I have lived in NJ, and see the NY/NJ/PA/CT area have an extreme self of place, with deep roots back to colonial days, and many of my friends there were multi-generational Easterners that think there is no greater place in the world...went to school and found jobs there and had a good sense of that. I sense this also in Boston and Chicago.

I have lived in California and find it less so there. Most people love to move to CA for it's weather and coastline...but many find living expense so high they move elsewhere to live more comfortably.

I have lived in Ohio and find a sense of place there, especially if you talk to Buck-Eye fans.

I have family in Texas and sense a strong self of place there, in fact, they often still talk about seceding from the union every 10 yrs or so, there is some politician there still floating those ideas. They have a strong sense of their Texas past.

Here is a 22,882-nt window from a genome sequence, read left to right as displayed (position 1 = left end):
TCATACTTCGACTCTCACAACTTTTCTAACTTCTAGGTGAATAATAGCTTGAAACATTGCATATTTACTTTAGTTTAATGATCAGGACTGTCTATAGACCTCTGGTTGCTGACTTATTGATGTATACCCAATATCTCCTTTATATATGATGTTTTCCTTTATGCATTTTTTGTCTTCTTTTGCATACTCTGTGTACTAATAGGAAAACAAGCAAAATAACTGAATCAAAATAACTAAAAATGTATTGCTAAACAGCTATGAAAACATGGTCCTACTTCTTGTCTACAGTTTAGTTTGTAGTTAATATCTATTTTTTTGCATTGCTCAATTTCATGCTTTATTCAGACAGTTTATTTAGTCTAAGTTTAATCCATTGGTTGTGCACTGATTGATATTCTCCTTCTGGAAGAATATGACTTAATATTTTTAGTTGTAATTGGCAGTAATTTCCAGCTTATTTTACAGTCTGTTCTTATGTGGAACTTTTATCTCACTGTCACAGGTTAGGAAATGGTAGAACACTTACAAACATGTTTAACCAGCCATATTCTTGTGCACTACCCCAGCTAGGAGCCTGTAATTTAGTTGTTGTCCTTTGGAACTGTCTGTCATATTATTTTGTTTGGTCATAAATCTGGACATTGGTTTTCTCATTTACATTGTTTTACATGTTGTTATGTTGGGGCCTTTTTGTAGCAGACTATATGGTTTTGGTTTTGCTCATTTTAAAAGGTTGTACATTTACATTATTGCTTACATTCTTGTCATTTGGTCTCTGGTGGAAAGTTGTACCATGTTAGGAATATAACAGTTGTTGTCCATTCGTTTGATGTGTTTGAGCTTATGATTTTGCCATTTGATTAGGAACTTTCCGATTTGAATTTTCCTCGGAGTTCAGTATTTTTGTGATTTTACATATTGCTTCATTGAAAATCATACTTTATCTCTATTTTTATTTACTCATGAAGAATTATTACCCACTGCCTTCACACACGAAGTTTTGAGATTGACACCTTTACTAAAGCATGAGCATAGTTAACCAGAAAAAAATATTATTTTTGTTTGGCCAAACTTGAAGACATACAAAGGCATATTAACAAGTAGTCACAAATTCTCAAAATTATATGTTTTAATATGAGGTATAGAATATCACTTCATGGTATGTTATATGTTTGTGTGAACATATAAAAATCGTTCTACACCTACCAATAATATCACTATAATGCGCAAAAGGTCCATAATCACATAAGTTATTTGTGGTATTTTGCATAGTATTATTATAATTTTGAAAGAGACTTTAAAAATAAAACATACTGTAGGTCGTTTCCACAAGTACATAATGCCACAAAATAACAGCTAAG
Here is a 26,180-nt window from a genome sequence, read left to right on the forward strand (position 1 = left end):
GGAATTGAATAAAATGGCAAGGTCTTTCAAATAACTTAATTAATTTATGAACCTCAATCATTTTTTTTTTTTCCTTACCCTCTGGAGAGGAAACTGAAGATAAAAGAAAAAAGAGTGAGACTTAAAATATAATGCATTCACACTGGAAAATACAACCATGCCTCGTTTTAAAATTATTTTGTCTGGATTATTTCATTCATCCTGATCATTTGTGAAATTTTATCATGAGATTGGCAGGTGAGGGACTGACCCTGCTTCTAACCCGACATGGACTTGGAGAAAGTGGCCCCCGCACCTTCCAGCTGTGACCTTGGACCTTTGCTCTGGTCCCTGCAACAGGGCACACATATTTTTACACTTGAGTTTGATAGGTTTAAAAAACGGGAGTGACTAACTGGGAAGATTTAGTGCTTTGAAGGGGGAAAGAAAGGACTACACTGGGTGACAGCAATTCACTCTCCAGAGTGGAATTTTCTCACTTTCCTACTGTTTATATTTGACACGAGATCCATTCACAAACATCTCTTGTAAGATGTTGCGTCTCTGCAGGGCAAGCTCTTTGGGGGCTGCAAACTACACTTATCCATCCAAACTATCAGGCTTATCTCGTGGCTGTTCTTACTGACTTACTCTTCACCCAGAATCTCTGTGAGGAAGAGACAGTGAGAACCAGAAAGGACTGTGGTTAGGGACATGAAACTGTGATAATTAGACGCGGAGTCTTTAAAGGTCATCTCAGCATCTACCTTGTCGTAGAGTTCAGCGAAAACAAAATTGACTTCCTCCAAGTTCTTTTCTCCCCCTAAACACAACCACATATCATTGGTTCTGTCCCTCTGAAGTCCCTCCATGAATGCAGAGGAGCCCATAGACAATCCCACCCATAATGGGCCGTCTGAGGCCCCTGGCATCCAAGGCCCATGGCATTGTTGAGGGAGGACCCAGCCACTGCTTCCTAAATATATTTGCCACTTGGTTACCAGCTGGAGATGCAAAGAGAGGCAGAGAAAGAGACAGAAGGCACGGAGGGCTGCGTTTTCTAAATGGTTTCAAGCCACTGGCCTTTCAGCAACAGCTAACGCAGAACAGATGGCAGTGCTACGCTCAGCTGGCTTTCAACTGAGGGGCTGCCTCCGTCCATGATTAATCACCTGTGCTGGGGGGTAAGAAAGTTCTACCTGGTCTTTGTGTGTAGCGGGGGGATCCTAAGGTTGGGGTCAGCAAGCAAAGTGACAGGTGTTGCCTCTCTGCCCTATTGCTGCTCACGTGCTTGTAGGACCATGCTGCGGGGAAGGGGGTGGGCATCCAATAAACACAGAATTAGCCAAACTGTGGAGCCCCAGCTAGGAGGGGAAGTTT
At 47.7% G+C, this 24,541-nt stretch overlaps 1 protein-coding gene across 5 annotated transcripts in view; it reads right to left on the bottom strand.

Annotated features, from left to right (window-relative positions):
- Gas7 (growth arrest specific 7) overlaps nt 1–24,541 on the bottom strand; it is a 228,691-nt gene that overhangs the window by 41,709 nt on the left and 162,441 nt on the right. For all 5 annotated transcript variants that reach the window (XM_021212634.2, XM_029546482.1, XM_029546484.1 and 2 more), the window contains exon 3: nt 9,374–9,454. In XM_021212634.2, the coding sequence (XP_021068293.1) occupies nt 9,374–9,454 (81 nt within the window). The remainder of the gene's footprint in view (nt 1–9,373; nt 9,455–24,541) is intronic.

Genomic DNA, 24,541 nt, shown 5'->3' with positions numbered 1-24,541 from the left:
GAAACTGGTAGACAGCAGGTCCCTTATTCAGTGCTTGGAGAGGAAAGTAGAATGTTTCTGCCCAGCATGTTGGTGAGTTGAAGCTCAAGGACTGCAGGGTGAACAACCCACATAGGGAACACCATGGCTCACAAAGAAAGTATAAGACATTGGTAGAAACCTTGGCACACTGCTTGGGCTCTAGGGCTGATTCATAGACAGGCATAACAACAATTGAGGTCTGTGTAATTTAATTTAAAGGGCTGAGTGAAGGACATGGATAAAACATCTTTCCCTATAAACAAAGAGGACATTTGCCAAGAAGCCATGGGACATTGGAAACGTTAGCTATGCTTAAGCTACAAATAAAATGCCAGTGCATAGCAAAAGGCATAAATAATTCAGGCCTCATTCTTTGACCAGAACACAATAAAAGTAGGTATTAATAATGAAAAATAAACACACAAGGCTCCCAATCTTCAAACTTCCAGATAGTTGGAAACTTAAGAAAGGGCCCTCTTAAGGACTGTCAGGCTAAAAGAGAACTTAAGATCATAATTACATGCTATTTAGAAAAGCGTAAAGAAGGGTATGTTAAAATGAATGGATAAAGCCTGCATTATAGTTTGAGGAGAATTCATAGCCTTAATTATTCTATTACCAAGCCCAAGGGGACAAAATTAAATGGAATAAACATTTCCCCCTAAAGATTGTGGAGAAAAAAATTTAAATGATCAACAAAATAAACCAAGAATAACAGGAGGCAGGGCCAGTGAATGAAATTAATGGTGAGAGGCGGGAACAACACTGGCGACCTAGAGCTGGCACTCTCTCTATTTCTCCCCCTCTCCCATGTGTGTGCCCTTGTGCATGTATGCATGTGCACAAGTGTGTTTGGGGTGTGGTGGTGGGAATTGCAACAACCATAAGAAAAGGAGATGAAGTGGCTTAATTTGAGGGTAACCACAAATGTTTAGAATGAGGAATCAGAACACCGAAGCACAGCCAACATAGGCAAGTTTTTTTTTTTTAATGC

I have spent time in Quebec Canada and find a stronger sense of place there than elsewhere...they are even Canadians that feel different than other Canadians...with the language and culture difference they hold on to with great pride of who they are. Often they are generations living there without much mobilization.

I have spent time in Louisiana and find the south to be very much a place of strong sense of place, with accents and language and lifestyle all their own that reinforces it.

I have lived in Utah and Montana. I find some of it, probably more in Montana than Utah. Idaho also. I find with farming changes in the past 50 years, Idaho doesn't have a strong sense of place, from what I observe.

I spent time outside the US, in Canada, Europe, Singapore, Australia. Hard for me to compare, since I only visited or worked there in limited times, but I sense America does have a feeling for me as the "place" I'm from, and a good feeling coming back to it.